A thermoacidophile is an extremophilic microorganism that is both thermophilic and acidophilic; i.e., it can grow under conditions of high temperature and low pH. The large majority of thermoacidophiles are archaea (particularly the Thermoproteota and "Euryarchaeota") or bacteria, though occasional eukaryotic examples have been reported. Thermoacidophiles can be found in hot springs and solfataric environments, within deep sea vents, or in other environments of geothermal activity.: 602 They also occur in polluted environments, such as in acid mine drainage.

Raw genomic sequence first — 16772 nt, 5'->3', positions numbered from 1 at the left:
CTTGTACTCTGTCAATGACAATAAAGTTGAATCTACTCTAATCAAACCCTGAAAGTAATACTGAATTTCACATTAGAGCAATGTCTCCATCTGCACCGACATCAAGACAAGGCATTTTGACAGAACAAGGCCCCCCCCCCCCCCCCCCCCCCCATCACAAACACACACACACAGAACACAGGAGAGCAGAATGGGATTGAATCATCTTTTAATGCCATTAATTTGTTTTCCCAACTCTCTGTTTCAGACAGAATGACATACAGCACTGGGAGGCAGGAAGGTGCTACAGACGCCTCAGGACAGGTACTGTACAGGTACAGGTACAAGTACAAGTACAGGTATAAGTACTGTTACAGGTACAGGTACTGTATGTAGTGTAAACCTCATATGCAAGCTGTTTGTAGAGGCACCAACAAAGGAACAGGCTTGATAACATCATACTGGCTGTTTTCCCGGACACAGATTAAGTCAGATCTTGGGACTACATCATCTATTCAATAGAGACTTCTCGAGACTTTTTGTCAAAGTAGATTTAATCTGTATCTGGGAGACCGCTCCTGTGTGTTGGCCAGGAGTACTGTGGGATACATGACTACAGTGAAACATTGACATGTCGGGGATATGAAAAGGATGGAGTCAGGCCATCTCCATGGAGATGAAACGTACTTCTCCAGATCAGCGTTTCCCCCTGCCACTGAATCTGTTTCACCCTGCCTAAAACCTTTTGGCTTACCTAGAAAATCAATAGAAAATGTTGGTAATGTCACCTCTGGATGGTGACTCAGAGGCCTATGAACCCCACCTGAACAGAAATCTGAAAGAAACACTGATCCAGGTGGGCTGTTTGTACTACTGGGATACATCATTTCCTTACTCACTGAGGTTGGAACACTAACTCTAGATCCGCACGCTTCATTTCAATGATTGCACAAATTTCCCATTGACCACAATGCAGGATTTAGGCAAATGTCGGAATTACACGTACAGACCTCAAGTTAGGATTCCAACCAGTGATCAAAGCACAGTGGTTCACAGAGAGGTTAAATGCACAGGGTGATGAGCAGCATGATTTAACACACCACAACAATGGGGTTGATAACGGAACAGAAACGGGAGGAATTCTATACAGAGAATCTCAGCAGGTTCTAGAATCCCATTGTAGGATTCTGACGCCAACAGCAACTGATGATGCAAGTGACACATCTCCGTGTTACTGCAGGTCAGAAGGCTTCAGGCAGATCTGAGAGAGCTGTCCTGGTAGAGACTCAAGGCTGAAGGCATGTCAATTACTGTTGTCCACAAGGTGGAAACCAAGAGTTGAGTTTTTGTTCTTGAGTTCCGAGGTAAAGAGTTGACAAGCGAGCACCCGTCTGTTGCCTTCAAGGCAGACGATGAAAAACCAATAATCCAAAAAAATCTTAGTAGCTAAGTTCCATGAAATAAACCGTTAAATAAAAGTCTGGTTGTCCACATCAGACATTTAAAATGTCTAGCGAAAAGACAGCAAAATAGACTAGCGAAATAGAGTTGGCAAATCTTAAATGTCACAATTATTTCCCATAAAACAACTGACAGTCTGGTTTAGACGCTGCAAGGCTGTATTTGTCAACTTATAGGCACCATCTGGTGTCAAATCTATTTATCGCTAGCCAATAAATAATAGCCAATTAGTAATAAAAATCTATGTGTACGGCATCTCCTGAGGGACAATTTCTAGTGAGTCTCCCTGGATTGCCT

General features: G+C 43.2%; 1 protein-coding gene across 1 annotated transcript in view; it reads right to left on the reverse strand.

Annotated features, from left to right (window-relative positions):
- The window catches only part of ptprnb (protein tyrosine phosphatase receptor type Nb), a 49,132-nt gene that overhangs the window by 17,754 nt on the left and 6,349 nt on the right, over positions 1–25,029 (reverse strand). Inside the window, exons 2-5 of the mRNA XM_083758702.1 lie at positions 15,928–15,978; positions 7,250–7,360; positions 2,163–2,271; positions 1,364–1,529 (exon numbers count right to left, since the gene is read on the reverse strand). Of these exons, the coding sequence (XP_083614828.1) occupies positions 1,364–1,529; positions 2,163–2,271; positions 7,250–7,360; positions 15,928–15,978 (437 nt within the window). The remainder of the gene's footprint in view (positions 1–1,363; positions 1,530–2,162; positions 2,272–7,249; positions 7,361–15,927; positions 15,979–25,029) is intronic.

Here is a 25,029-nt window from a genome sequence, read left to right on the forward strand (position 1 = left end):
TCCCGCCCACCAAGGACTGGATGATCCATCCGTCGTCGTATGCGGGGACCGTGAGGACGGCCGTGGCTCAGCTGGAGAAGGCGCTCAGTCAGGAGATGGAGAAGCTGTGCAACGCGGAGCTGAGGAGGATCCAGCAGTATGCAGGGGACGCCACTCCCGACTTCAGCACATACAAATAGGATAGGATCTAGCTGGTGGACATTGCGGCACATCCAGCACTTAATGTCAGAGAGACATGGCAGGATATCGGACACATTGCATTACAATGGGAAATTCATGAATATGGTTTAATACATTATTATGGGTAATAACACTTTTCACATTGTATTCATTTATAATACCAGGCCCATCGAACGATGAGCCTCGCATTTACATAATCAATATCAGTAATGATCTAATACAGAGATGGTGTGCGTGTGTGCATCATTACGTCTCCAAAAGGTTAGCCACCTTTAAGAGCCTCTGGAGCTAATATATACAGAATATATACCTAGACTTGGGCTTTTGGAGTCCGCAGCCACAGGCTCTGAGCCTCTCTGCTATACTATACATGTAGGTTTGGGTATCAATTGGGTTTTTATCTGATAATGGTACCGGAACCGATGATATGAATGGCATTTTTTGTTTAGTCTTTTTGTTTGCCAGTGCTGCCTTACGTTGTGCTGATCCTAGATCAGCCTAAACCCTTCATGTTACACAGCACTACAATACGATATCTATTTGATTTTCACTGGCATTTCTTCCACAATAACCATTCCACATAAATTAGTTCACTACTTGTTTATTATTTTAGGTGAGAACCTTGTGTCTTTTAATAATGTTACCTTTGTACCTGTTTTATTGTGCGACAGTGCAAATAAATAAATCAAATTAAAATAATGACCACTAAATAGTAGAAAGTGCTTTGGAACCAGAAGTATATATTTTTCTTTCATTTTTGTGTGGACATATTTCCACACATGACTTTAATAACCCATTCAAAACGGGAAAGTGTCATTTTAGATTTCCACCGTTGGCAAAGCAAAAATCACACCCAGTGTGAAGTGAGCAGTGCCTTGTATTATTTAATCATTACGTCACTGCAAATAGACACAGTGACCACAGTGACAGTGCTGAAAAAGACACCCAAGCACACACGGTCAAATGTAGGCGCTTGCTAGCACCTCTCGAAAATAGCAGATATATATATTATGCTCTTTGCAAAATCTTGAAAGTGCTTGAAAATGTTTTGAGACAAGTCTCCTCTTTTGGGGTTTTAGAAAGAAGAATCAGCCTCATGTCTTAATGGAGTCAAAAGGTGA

An apparent tradeoff has been described between adaptation to high temperature and low pH; relatively few examples are known that are tolerant of the extremes of both environments (pH < 2, growth temperature > 80°C).: 602 Many thermoacidophilic archaea have aerobic or microaerophilic metabolism,: 602 although obligately anaerobic examples (e.g. the Acidilobales) have also been identified.
Sequencing the genome of a thermoacidophilic eukaryote, the red algae Galdieria sulphuraria, revealed that its environmental adaptations likely originated from horizontal gene transfer from thermoacidophilic archaea and bacteria.